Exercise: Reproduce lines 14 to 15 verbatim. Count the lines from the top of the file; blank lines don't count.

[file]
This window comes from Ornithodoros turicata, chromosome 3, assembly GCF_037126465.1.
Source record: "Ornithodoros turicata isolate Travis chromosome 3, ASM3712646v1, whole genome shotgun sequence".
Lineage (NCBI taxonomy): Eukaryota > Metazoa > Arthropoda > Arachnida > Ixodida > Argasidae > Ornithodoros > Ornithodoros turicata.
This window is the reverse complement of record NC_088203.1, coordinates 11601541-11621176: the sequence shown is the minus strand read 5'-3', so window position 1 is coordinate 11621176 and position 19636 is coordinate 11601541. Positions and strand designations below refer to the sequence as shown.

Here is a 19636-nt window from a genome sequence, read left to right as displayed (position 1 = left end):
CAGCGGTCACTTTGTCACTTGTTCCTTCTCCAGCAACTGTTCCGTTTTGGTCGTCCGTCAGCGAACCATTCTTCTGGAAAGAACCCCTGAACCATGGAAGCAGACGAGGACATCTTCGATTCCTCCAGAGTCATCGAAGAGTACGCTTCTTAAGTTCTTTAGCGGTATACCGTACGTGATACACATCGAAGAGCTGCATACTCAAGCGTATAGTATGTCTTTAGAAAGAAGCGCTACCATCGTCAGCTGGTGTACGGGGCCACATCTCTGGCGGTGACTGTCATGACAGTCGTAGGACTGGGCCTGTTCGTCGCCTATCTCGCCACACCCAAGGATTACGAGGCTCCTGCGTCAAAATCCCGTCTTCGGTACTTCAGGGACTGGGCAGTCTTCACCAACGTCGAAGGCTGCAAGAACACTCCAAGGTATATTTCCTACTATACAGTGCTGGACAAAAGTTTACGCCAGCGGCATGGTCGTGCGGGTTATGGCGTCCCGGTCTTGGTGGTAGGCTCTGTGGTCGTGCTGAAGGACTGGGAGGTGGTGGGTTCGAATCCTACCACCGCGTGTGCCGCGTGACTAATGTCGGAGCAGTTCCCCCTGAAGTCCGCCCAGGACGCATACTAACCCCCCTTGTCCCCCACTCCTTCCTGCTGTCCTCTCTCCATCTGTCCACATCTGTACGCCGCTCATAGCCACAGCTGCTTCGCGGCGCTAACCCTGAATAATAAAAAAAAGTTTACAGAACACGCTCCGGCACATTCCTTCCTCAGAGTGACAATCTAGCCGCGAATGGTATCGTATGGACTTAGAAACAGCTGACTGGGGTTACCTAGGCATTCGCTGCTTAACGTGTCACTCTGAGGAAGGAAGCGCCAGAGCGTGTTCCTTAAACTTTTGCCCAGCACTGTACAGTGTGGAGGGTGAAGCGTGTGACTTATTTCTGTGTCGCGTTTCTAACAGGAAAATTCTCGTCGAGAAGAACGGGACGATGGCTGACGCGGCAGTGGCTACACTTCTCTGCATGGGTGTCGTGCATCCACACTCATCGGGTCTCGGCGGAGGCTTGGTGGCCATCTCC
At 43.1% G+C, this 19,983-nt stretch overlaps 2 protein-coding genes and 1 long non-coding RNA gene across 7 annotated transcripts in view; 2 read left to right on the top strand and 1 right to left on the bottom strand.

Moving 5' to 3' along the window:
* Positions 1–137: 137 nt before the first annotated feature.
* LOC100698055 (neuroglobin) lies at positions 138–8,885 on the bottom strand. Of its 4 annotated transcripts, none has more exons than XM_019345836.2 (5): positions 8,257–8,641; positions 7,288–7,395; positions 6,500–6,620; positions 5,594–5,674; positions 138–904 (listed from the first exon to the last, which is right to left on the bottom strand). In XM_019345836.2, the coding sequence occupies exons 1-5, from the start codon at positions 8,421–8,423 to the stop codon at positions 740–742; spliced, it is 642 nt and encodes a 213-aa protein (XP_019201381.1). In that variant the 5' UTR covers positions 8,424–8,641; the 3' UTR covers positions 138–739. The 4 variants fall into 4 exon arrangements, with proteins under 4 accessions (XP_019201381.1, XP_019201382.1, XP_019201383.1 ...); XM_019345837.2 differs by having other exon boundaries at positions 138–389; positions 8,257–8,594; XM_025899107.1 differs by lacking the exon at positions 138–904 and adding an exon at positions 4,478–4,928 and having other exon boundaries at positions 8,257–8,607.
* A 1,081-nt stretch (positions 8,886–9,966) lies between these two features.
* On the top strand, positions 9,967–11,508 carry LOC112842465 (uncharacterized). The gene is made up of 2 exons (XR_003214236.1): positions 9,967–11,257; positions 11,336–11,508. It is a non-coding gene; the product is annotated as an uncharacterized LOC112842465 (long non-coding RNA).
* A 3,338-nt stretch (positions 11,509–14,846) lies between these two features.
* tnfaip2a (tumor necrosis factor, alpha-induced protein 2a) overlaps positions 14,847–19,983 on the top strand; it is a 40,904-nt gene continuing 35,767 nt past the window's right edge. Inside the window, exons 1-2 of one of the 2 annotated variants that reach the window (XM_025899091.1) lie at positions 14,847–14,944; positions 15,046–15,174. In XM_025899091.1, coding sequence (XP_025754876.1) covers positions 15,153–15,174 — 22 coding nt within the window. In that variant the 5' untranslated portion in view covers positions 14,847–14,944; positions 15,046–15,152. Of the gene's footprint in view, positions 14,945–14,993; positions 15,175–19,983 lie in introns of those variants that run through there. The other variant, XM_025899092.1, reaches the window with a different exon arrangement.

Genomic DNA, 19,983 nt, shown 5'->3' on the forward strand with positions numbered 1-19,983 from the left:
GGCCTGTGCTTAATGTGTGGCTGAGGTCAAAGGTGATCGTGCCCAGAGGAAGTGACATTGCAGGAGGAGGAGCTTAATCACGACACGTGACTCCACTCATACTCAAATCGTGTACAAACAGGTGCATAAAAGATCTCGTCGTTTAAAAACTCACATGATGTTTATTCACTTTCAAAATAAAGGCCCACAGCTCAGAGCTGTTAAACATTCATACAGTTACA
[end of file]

* tnfaip2a (tumor necrosis factor, alpha-induced protein 2a) overlaps positions 14,847–19,983 on the top strand; it is a 40,904-nt gene continuing 35,767 nt past the window's right edge. Inside the window, exons 1-2 of one of the 2 annotated variants that reach the window (XM_025899091.1) lie at positions 14,847–14,944; positions 15,046–15,174. In XM_025899091.1, coding sequence (XP_025754876.1) covers positions 15,153–15,174 — 22 coding nt within the window. In that variant the 5' untranslated portion in view covers positions 14,847–14,944; positions 15,046–15,152. Of the gene's footprint in view, positions 14,945–14,993; positions 15,175–19,983 lie in introns of those variants that run through there. The other variant, XM_025899092.1, reaches the window with a different exon arrangement.

Genomic DNA, 19,983 nt, shown 5'->3' on the forward strand with positions numbered 1-19,983 from the left: